Kasey Jones serves as the associate coordinator of strategic operations and outreach of the Cooperative Baptist Fellowship in Decatur, Georgia. She previously was senior pastor for ten years of National Baptist Memorial Church in Washington, D.C., Kasey was the historic congregation’s first female and first African-American senior pastor.

Kasey, tell us about your early years.

As I reflect on my early years, there are several experiences that created a keen awareness of systemic inequity. I’m clear that I didn’t have the vocabulary to name those experiences, but I witnessed firsthand how there are systems in place that create advantages for some and left others out. My awareness began as a child, while sitting on the living room floor of our home as my parents and their friends discussed plans to fight for sidewalks in our neighborhood so that their kids could walk to school safely. Or, when they discussed the need to fight for new books for the elementary school that was across the street from our home. At the time, the school’s books came from a predominately white elementary school in the hills (yes, they were secondhand books)!  I not only knew this because of the discussions in our family home, but because I was bused as a child to that predominately white school in the hills. That school’s resources were far superior to those of the school that I could see from my front door. Although my parents arranged for me to be bused, they continued to fight for the children in our neighborhood. The testimony of my parents’ lives instilled in me a spirit not only to fight for justice but also to create opportunity for others to thrive.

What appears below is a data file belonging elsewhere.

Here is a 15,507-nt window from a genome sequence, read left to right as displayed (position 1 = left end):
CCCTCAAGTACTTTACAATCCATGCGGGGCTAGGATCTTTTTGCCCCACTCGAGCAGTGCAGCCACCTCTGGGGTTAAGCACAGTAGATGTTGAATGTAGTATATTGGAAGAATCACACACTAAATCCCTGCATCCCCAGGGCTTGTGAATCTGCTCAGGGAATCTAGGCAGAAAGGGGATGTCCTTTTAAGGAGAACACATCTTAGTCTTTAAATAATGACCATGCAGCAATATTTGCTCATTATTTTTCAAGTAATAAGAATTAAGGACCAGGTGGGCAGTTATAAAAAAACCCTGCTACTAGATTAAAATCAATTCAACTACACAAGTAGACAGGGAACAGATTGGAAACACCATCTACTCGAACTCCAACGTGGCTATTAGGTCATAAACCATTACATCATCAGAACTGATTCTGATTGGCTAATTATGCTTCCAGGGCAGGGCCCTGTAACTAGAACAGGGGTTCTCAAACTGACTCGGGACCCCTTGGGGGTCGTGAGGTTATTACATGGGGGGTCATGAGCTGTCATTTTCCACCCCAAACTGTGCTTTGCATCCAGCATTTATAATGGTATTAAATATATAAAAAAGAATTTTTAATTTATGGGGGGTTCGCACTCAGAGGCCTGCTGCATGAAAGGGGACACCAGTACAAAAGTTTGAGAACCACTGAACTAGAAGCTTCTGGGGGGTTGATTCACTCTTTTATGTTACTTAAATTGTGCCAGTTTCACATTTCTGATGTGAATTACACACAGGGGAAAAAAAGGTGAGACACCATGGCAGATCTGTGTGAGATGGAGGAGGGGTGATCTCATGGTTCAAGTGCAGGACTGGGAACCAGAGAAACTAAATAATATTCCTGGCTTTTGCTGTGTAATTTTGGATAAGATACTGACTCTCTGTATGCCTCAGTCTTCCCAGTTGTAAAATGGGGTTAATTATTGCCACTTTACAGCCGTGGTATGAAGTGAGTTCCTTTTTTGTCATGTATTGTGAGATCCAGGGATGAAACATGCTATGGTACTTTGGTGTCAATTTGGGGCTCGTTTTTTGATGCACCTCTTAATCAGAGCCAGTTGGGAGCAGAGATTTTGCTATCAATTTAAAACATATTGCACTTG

How has your family background influenced the way that you lead?

As I lead, I am drawn to those who are overlooked, and I search to create avenues for inclusion. I’ve been blessed with opportunities to serve and lead in places that can only be explained by the goodness of God. I’m very grateful for the doors that have opened for me but more excited to be used to create space for others.

How would you describe your leadership style?

This is a hard question for me to answer at this time. In the last year, I’ve made a change from pastoring to serving in a denomin-network, and I’m learning and growing in new, unexpected ways.

What words of wisdom would you share with recent seminary graduates as they move into new leadership roles?

The words of wisdom that I would share with recent seminary graduates is what I learned as a young organizer. Patience, planning, and faithfulness are essential to make long-lasting change. Listening and learning the stories of those you serve is a worthy investment that will yield great dividends.